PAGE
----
Armour types include an 8-way shot, a protective barrier, various upgrades to missiles and lasers that go well beyond what the letter tiles offer, and a devastating “Thunder” weapon that can decimate even bosses in a single hit. Each armour requires the energy meter to be charged into at least the “yellow” section to use, and each consumes energy at a different rate both through firing and absorbing enemy fire. Once your energy expires from using a particular armour type, you’ll need to collect all three parts again before you can use it once more — but remember you can stock up on the other types.
The armour system is really interesting, because it provides you with situational, at-will power-ups that can be triggered according to the challenges you find in front of you, and each feels like a significant, meaningful upgrade. There are definitely “best” times to use each type of armour, and part of learning your way through the game involves figuring these out as much as memorising enemy patterns.
Alpha Mission is a well-presented game, with satisfying FM sound effects and an anime-inspired soundtrack. Supposedly composer Hiroshi Tsuji wanted the entire game’s music to consist of one long drum solo, but this idea was, regrettably, vetoed by the rest of his team; the original prototype track is, however, supposedly still accessible through the game’s debug menu if you’re able to get to that.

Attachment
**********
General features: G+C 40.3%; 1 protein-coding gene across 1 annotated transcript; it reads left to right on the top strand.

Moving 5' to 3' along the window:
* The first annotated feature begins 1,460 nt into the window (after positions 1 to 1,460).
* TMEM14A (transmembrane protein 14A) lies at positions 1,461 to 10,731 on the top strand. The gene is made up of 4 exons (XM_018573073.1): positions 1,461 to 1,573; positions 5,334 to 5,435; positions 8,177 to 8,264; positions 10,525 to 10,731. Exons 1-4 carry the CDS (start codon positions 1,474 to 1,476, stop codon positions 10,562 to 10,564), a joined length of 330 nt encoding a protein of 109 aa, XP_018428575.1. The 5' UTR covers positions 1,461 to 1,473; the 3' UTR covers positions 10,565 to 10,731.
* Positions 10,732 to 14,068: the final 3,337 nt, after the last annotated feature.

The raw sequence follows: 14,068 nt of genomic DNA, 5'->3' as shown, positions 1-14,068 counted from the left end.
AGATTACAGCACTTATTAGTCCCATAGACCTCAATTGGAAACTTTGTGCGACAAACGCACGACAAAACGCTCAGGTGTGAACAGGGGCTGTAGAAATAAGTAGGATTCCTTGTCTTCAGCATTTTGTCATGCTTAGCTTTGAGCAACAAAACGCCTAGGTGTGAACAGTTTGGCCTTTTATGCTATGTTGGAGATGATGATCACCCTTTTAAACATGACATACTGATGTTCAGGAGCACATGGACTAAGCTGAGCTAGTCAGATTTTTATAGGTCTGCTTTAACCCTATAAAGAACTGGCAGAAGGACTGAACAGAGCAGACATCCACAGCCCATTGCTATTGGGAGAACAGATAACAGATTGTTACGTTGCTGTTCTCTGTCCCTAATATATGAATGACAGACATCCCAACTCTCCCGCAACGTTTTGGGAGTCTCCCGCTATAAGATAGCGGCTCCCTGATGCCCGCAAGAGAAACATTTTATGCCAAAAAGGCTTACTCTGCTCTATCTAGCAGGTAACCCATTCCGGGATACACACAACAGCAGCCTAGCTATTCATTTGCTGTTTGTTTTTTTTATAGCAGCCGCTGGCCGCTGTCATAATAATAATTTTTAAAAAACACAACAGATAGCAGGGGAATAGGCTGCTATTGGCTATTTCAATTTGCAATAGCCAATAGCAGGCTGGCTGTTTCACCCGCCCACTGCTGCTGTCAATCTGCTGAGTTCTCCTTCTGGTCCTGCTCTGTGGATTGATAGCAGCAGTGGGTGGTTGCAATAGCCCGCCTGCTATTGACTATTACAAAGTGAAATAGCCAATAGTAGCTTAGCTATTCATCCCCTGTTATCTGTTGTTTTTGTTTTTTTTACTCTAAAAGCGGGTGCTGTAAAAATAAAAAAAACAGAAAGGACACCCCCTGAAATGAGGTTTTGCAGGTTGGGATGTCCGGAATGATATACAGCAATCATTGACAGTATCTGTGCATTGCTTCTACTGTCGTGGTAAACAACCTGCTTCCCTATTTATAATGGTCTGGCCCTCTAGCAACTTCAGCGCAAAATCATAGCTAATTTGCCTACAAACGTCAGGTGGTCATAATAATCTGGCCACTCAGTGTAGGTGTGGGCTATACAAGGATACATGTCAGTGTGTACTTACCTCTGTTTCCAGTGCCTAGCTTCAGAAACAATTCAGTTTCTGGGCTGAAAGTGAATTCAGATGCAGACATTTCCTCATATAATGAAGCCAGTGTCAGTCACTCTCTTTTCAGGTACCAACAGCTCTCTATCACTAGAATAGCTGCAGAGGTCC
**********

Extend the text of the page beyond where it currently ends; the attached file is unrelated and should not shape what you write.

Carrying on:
A year after its arcade release, Alpha Mission got a port to Famicom, and this subsequently came West in 1987. This version is remarkably true to the arcade original in terms of execution — though it unfolds in 4:3 aspect ratio rather than the vertical orientation of the arcade original. The power-up system is fully intact — albeit without quite as much on-screen visual feedback due to the Famicom/NES’ limitations — and in some respects, the armour system is handled in a more player-friendly manner. Rather than having to select which armour you would like to activate at the same time as moving your ship, the home port features a “subscreen” from which you can pick any of the armours you have collected the pieces for and activate them at will.